Histological confirmation was obtained by performing a microbiopsy in more than half of the cases (55.6%) and a biopsy in 15.6% of the patients. Five patients were operated immediately (11.1%). It was a radical surgery in four of them, and a lumpectomy in the last one.
The extension assessment made in 43 patients (95.5%), was normal in 34 of them, and in favor of metastases in 7 patients (15.6%).
According to the Union for International Cancer Control (UICC) classification, the predominant tumor stages were represented by Stage IIIB and Stage IIA, with 26.7% of cases each.
The histological and immunohistochemical characteristics are summarized in Table 2.
Thirty eight patients were treated surgically (84.4%). It was primary surgery for 30 of them, and after neoadjuvant chemotherapy for eight patients. Surgical treatment was radical in 84.2% of patients and conservative in 13.2% of cases. A final mastectomy was performed in a single patient (2.6%). Axillary dissection was performed for 37 patients, in 97.4% of operated cases. For the sentinel lymph node technique, it was performed in three patients (7.9%), followed by axillary dissection in all cases.
The ganglionic invasion rate and 67.5%, the average number of ganglia invaded was 6.1 ± 8.9 nodes with extremes of 0 and 30 ganglia invaded.
Thirty-four patients received chemotherapy (75.5%), adjuvant in 57.8% of cases. Of the nine patients receiving neoadjuvant chemotherapy (20%), five received adjuvant chemotherapy as well.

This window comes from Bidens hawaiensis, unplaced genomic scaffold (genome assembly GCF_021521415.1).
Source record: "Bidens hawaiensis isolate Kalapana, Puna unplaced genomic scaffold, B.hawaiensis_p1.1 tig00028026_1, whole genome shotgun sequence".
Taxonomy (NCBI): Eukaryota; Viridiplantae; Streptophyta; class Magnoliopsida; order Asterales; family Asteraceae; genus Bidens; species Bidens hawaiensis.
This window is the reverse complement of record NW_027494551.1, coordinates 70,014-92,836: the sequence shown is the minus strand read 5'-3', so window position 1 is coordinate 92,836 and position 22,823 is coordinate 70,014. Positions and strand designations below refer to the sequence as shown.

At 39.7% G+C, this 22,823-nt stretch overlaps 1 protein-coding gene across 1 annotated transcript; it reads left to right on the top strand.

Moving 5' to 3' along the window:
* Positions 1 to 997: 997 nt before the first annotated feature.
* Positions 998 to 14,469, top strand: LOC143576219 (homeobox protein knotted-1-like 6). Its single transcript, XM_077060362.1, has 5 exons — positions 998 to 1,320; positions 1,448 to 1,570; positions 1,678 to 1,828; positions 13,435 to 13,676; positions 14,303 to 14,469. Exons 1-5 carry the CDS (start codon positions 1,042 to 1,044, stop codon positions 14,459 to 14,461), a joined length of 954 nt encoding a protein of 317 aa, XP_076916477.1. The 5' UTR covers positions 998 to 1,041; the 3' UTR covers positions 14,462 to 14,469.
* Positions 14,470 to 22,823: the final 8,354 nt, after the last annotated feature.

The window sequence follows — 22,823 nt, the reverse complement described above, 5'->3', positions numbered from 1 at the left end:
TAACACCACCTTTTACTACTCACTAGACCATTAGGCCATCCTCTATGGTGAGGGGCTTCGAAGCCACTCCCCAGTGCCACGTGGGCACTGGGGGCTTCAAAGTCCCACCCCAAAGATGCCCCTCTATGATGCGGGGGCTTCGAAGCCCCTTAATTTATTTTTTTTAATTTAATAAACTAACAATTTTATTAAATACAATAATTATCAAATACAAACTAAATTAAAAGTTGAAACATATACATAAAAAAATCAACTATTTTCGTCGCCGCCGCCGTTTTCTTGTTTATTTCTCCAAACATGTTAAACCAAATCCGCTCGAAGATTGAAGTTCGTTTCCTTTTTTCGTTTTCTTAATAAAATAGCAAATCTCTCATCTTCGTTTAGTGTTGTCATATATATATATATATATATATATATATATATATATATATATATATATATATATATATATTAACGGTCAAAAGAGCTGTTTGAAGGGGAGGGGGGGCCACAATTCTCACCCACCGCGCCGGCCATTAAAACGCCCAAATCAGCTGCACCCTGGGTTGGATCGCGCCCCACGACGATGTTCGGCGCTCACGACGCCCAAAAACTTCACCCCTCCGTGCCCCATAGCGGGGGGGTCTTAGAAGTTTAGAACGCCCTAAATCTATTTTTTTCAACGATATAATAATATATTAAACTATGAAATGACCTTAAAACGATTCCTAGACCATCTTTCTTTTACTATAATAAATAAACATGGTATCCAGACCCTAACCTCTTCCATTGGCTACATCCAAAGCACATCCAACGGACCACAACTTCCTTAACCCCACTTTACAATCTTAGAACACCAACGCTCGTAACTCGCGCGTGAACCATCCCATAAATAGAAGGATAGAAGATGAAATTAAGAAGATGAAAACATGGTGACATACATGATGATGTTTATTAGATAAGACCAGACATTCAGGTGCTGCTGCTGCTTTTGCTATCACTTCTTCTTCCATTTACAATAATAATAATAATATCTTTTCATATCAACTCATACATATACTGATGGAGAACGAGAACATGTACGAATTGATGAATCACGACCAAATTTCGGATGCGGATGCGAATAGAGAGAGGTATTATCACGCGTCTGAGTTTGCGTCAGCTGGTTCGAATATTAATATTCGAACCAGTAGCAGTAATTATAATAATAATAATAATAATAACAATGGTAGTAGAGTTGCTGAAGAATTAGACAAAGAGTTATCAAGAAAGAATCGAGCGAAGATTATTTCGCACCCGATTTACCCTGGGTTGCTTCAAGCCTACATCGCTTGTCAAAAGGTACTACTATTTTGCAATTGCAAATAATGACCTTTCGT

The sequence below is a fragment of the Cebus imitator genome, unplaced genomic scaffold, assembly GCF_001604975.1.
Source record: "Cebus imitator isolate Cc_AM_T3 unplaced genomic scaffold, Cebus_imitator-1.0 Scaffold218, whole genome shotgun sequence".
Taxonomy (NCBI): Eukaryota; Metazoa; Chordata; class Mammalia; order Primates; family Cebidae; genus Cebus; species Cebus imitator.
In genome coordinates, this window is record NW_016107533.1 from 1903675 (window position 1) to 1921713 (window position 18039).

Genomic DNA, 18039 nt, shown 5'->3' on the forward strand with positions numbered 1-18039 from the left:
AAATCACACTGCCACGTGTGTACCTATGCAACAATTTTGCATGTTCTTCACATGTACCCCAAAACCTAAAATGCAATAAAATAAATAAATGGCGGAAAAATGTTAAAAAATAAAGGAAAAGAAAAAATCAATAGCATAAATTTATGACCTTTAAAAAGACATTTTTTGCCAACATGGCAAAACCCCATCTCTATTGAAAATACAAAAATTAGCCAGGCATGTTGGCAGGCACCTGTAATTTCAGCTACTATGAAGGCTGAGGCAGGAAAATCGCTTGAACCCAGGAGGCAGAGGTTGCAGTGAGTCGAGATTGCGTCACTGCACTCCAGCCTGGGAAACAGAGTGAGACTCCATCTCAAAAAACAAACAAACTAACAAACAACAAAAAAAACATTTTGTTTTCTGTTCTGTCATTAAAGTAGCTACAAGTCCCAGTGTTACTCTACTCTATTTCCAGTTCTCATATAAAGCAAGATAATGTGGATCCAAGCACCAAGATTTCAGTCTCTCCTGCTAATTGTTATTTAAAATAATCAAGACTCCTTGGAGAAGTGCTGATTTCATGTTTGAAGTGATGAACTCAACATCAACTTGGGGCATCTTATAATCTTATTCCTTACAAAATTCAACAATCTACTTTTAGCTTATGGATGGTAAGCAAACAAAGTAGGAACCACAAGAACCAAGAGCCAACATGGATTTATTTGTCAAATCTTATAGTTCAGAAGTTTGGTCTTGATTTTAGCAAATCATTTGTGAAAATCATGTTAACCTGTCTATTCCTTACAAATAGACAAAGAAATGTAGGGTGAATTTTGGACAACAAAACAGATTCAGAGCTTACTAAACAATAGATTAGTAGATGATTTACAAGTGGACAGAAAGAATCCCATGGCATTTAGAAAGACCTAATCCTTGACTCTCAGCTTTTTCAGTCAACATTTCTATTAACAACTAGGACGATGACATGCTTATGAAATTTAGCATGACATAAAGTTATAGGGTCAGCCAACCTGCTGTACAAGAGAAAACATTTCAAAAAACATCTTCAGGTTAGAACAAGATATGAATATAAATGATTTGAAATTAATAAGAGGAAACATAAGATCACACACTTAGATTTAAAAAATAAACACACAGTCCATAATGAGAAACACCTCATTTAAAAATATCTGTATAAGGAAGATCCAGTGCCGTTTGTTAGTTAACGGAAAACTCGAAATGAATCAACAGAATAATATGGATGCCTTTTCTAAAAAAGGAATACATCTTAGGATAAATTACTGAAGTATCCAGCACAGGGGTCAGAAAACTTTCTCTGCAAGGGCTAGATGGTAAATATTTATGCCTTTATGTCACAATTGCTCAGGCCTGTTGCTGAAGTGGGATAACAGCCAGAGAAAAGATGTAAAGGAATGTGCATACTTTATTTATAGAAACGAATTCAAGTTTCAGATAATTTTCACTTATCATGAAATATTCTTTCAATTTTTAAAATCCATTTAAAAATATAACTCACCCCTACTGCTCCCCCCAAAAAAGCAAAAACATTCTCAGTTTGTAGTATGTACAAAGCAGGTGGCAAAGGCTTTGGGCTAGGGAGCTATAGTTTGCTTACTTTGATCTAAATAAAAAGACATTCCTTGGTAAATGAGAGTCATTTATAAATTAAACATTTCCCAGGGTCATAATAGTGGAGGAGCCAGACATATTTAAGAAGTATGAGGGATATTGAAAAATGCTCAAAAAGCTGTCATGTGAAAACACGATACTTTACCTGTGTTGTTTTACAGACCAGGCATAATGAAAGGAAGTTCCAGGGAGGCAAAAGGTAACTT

Locoregional radiotherapy was administered in 55.6% of cases.
Twenty-three patients received hormone therapy (51.1% of cases). Twenty-seven of these were tamoxifen and one patient only aromatase inhibitors (Arimidex).
The occurrence of recurrence marked the post-treatment evolution of 10 patients, in 26.3% of the operated patients: one case of locoregional recurrence and 9 cases of distant metastases and whose pulmonary involvement was predominant (55.5%).
This recurrence occurred after an average of 43 ± 22.6 months of surgical treatment, a median of 48 months, and extremes of 4 months and 7½ years. Sixty percent of patients recurred two years after surgery.
After an average follow-up of 44.7 months, a median follow-up of 30 months and extremes of 3 months and 15 years, 16 patients were lost to follow-up (35.6%) and 22 were survivors (48.9%).
In addition, the evolution was fatal for 7 patients, a mortality of 15.6%. The death was secondary to breast cancer in five patients, following a myocardial infarction in one patient, and a stroke in the last.
Mean overall survival was 142.5 months. Overall survival at 5 and 10 years was 83.2% and 76.8% respectively.
Mean recurrence-free survival was 124.9 months. Recurrence-free survival at 5 and 10 years was 64.5% and 58.6%, respectively.
Our study showed a correlation between the tumor size and the presence of lymphadenopathy (p = 0.012) as well as the presence of distant metastases (p < 10-3) (Table 3).
In men, breast cancer is so rare that it represents less than 1% of all male malignancies and less than 1% of breast cancers [1, 3, 4]. In Tunisia, male breast cancer accounted for 1 to 2.1% of all breast cancers and 0.4 to 1% of cancers affecting humans .